One set of tools we use to study Galactic structure are RR Lyrae variable type stars because of the low (~5%) uncertainties on their distance from us. For this project we used RR Lyrae stars to trace the core of the disrupting dwarf galaxy Sagittarius (Sgr). I developed a simple model and hierarchical framework to characterize the geometry of Sgr using the RR Lyrae population. We derived distances to a sample of RR Lyrae in the central core of the Sgr dwarf galaxy from OGLE (Optical Gravitational Lensing Experiment) data, and used these 3D tracers along with RR Lyrae from Gaia DR2 (for which we only had precise 2D information) to measure the shape of the stellar distribution in the central ~2 kpc of Sgr. The best-fitting distribution is found to be highly triaxial with axis ratios 1:0.76:0.43, and can be used to constrain the Sgr progenitor or central dark matter distribution assuming dynamic equilibrium. Interestingly, the major axis is aligned nearly perpendicular to the Galactic Center. This result may be compared to cosmological simulations which generally predict that the major axis of the dark matter distribution of subhalos is aligned with the Galactic Center.

  • Paper
  • Here I am showing an animation of the best fit ellipsoid (green), with the 3D OGLE RR Lyrae shown in black and the projection of this ellipsoid onto the observer plane (blue) as well as the 2D Gaia RR Lyrae(red).

    Stellar Streams in the Dark energy Survey

    I worked on associating the new streams found in the Dark Energy Survey with previously known streams, and investigated the distribution of stream orbits looking for progenitors/ evidence of the vast polar structure(VPOS). The image to the left steps through different distance modulus(distances from us), the lines that come and go are streams seen in the Dark Energy Survey(Image credit:Alex Dirlica-Wagner).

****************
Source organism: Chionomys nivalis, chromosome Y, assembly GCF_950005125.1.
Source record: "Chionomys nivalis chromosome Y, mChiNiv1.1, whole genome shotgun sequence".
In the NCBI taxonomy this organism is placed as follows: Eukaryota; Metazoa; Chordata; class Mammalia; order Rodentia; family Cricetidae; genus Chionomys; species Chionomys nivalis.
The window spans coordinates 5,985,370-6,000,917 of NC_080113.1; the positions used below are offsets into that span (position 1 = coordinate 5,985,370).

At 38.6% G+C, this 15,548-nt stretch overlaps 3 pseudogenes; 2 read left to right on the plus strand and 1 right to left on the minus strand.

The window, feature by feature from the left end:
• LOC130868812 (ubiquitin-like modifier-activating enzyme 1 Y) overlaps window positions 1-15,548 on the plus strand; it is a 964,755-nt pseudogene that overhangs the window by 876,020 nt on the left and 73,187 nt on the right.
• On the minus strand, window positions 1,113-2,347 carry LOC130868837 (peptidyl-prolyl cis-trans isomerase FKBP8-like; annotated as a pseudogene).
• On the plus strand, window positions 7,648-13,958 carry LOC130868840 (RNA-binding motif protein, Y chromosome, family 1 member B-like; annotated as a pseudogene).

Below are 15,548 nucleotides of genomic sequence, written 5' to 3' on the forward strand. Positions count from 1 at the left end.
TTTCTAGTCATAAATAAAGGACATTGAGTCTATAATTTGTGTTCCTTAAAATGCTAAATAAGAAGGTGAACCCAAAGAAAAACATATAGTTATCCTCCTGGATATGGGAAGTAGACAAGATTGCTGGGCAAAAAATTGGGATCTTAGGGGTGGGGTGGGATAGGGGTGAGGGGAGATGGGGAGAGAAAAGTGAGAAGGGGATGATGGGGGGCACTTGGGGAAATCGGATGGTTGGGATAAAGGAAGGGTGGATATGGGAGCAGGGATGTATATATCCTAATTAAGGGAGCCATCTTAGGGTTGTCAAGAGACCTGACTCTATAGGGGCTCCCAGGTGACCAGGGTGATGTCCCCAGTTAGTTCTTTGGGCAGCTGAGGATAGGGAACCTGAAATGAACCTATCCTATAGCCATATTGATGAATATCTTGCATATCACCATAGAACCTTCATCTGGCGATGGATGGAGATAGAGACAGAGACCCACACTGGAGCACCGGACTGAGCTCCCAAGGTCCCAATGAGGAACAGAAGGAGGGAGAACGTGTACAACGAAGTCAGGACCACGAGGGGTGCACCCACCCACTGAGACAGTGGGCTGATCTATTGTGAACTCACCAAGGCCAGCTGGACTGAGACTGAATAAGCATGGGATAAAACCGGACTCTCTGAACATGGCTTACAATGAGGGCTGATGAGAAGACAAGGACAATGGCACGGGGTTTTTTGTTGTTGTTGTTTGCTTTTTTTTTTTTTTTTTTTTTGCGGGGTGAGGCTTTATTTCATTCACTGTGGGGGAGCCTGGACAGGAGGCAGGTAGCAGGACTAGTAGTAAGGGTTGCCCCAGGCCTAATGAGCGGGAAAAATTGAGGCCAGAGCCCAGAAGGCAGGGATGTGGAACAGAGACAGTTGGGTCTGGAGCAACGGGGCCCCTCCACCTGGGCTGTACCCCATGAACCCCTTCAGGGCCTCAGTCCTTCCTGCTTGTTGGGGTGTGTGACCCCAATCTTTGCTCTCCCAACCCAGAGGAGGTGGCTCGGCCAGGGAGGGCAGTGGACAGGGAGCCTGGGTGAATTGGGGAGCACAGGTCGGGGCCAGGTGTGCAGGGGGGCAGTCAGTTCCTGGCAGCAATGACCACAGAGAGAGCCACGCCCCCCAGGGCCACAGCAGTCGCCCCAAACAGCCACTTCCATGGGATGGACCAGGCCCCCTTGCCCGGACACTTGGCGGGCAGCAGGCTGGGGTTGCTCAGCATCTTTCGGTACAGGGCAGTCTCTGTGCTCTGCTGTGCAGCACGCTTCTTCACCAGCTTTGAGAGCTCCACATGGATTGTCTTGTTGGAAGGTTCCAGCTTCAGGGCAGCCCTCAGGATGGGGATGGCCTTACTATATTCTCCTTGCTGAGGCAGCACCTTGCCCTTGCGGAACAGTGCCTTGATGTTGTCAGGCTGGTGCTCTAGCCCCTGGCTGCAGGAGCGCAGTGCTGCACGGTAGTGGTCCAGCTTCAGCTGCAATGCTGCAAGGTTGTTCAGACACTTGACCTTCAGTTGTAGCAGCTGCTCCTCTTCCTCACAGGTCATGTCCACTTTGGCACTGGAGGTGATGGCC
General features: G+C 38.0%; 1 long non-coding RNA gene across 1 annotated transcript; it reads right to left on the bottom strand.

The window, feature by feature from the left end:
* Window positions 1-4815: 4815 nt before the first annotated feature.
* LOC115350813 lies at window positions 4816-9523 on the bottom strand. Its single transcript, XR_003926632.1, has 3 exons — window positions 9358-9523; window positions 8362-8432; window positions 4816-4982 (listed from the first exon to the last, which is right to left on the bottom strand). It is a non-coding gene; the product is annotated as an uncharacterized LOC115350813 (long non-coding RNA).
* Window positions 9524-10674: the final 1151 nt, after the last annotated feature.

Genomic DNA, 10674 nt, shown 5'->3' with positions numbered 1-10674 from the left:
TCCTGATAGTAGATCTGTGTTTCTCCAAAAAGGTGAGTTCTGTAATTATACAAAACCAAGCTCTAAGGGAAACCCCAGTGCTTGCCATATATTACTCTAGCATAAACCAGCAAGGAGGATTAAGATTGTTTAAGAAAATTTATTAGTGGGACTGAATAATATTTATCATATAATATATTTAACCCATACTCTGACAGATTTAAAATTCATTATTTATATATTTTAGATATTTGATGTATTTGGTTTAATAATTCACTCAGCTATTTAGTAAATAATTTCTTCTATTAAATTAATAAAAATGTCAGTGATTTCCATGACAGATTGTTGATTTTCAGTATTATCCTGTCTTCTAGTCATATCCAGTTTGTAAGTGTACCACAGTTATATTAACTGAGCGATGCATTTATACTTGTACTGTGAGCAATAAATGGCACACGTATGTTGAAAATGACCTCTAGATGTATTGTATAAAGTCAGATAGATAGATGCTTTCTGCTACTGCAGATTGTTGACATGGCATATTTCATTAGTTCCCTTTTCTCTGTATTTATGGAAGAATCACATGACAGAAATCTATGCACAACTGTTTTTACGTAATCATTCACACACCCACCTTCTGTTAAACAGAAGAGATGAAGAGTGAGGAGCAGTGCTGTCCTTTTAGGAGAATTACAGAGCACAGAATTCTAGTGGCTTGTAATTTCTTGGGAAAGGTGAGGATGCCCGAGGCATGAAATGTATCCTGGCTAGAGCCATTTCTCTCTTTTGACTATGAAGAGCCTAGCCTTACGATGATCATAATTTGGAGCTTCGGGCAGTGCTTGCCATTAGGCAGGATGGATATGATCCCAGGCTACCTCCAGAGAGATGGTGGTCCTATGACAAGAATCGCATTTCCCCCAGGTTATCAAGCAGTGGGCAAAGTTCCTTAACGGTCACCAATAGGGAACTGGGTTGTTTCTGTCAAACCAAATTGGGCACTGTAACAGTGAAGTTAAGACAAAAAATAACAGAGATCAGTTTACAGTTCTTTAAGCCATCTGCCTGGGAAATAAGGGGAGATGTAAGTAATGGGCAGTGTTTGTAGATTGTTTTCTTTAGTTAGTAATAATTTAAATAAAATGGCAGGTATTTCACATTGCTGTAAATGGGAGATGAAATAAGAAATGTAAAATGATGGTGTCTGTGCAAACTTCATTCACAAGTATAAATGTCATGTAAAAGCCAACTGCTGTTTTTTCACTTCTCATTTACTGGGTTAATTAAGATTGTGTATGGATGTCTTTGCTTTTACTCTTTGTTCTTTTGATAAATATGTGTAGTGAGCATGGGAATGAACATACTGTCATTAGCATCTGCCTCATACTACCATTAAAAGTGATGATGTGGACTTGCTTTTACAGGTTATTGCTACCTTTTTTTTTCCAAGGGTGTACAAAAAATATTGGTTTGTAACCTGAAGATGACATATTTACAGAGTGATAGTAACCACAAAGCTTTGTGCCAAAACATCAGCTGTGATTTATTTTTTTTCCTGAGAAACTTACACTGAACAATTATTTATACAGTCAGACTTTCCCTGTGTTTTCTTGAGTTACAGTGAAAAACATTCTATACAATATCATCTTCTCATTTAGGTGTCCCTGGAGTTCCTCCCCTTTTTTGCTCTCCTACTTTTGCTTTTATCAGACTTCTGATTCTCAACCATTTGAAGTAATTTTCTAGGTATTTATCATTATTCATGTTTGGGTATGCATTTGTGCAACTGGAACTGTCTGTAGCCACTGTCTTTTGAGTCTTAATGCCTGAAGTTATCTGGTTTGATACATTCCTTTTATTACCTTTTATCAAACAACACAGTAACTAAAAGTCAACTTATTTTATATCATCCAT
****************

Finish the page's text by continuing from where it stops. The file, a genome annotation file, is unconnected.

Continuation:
• Press Release
  • Paper
  • Instrumentation

    TCal: a spectrophotometric calibration instrument for imaging systems

    As part of the Munnelyn Instrumentation Lab, I am developing calibration instrument TCal, similar to DeCal. This instrument will be used to characterize that will be used to characterize the throughput as a function of wavelength of imaging systems at observatories around the world. This will improve the science return from large scale surveys such as the LSST at the Vera Rubin Observatory, by placing survey follow-up resources on a common photometric baseline, thus reducing the systematic error due to combining observations from multiple telescopes. To characterize as system we use a 2nm wide monochromater based tunable light source to illuminate the target system to be calibrated and our monitor CCD. The monitor CCD is calibrated in the lab using a NIST photodiode. So, the ratio between the signal in the target and monitor is a measurement of throughput of the target system at a given wavelength. By repeating this measurement at different wavelengths ranging from 300-1000 nm we are able to fully characterize the throughput of an instrument + telescope system as a function of wavelength.

  • SPIE 2018-(Paper)(Poster)
  • SPIE 2020-(Paper)(Poster)
  • K2F2 (Two K-band filters on FLAMINGOS-2)

    I comissioned two new medium band infrared filters, K-blue and K-red, installed on FLAMINGOS-2(F2) at Gemini South an 8 meter telescope on Cerro Panchon in Chile. Additionally, I investigated how thermal emission from the telescope affects the observed sky brightness in the K-band. The plot on the left shows how the emission between 2200 and 2400 Angstroms(the blue line) is much brighter than the predicted sky(the black line). If we include in our model a component that is blackbody emission at the ambient temperature of the telescope the model (red line) is a much better fit to the data.